By Kevin Sawyer
Those who are inclined to follow preseason stats (I am one such individual) have surely noticed Arron Afflalo’s eye-popping numbers. Spellcheck is shooting the lights out, hitting 55% of his shots and 71% from three-point range.
The standard scouting report on Afflalo is that he’ll earn time with his defense, and merely needs to exhibit a competent offensive game. Fair enough, but where does that type of role player fit in a championship-caliber squad? The Pistons play good defense across the board. Does adding another defender justify a muted offensive performance from the two or three positions?
I would argue that it does not. Further, there is an open question as to whether or when Afflalo will become the sort of lock-down defender that merits such a role. All-Defensive team rosters are littered with guys who have been in the league for years. Reputation plays a role in the phenomenon, but it seems that, unlike offense, defense gets better than age.
This may seem counter-intuitive. After all, defense is 50% effort, right? Maybe not.
Take Amir Johnson. Nobody has accused the kid of being lazy. In fact, his hyperactivity seems to be his primary obstacle, insofar as he can’t stop fouling. Why does he earn so many fouls? Because skilled offensive players know how to draw fouls on hyperactive shot-blockers.
They also know how to elude novice shooting guards. Good defense requires hustle, and staying on your man. Great defense requires a mastery of a variety of defensive schemes, many specifically designed to prey upon good on-the-ball defenders.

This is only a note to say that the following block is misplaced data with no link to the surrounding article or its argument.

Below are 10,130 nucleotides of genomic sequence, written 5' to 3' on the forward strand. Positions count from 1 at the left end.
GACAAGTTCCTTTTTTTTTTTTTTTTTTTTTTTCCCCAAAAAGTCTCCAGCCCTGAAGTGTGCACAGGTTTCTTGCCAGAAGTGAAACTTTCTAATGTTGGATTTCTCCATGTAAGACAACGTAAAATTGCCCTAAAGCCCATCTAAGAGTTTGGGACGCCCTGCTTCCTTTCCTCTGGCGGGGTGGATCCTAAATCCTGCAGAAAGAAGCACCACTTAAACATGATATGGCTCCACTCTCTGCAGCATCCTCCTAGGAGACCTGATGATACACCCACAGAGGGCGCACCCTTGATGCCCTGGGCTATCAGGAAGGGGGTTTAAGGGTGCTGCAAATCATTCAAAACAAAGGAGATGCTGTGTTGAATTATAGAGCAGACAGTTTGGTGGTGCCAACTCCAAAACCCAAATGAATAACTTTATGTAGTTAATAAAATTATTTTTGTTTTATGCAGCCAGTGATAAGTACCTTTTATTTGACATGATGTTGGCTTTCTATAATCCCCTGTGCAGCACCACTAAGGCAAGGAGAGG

Some players buck the trend, compensating by way of physique. Tayshaun Prince is a smart defender, but it doesn’t hurt that his arms are 200 ft. long. Dikembe Mutombo soared to the ranks of elite defenders because he is gigantic. For all his effort and basketball intelligence, Spellcheck doesn’t have the genetic cheat sheet to thwart the learning curve.
Which is why Afflalo’s blazing start is encouraging, albeit in a preseason, grain of salt sort of way. He earned his rotation spot last year with a strong preseason performance, after all, and regression to the mean dictates that he is profoundly unlikely to hit 5 of his next 7 three pointers.
But then, it is difficult for poor shooters to hit any five of any seven three pointers, much less 21 of 38 field goals. If Spellcheck can hit, say 38% and 45% respectively, then we have to revise the scouting report.
Further, compared with last preseason, Afflalo has shown superior judgment on defense, nabbing picks with three times the frequency while cutting his foul rate in half. This reflects an enhanced understanding of passing lanes and decreased gullibility on defense.
While Spellcheck has been an afterthought in many of the discussions about our promising young nucleus, he is emerging as an intriguing player with a diverse skill set. Appropriately assessing his value will be one of the more prominent challenges facing Michael Curry and Joe Dumars this year.